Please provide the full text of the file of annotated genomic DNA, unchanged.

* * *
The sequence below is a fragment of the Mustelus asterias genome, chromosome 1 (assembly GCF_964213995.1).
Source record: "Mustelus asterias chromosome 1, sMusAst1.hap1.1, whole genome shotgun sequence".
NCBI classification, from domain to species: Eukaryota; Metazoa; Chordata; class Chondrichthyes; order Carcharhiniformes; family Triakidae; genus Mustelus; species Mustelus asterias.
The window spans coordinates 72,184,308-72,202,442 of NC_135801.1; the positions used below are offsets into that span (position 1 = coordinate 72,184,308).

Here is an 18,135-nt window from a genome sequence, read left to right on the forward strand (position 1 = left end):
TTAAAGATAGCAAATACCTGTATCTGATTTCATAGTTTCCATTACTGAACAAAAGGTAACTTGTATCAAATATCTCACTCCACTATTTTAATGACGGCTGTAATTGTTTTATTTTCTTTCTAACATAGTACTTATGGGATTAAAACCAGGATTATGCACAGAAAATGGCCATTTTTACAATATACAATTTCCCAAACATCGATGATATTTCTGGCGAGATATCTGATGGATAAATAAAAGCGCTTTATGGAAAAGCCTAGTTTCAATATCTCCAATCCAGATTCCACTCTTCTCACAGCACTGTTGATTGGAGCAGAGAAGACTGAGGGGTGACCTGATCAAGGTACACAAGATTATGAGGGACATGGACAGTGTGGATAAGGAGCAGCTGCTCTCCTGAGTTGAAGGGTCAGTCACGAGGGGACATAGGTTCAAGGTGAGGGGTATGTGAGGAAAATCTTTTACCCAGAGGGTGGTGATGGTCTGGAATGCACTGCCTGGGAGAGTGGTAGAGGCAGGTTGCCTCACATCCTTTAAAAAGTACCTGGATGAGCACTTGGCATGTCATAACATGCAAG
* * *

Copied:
The sequence below is a fragment of the Mustelus asterias genome, chromosome 1 (assembly GCF_964213995.1).
Source record: "Mustelus asterias chromosome 1, sMusAst1.hap1.1, whole genome shotgun sequence".
NCBI classification, from domain to species: Eukaryota; Metazoa; Chordata; class Chondrichthyes; order Carcharhiniformes; family Triakidae; genus Mustelus; species Mustelus asterias.
The window spans coordinates 72,184,308-72,202,442 of NC_135801.1; the positions used below are offsets into that span (position 1 = coordinate 72,184,308).

Here is an 18,135-nt window from a genome sequence, read left to right on the forward strand (position 1 = left end):
TTAAAGATAGCAAATACCTGTATCTGATTTCATAGTTTCCATTACTGAACAAAAGGTAACTTGTATCAAATATCTCACTCCACTATTTTAATGACGGCTGTAATTGTTTTATTTTCTTTCTAACATAGTACTTATGGGATTAAAACCAGGATTATGCACAGAAAATGGCCATTTTTACAATATACAATTTCCCAAACATCGATGATATTTCTGGCGAGATATCTGATGGATAAATAAAAGCGCTTTATGGAAAAGCCTAGTTTCAATATCTCCAATCCAGATTCCACTCTTCTCACAGCACTGTTGATTGGAGCAGAGAAGACTGAGGGGTGACCTGATCAAGGTACACAAGATTATGAGGGACATGGACAGTGTGGATAAGGAGCAGCTGCTCTCCTGAGTTGAAGGGTCAGTCACGAGGGGACATAGGTTCAAGGTGAGGGGTATGTGAGGAAAATCTTTTACCCAGAGGGTGGTGATGGTCTGGAATGCACTGCCTGGGAGAGTGGTAGAGGCAGGTTGCCTCACATCCTTTAAAAAGTACCTGGATGAGCACTTGGCATGTCATAACATGCAAG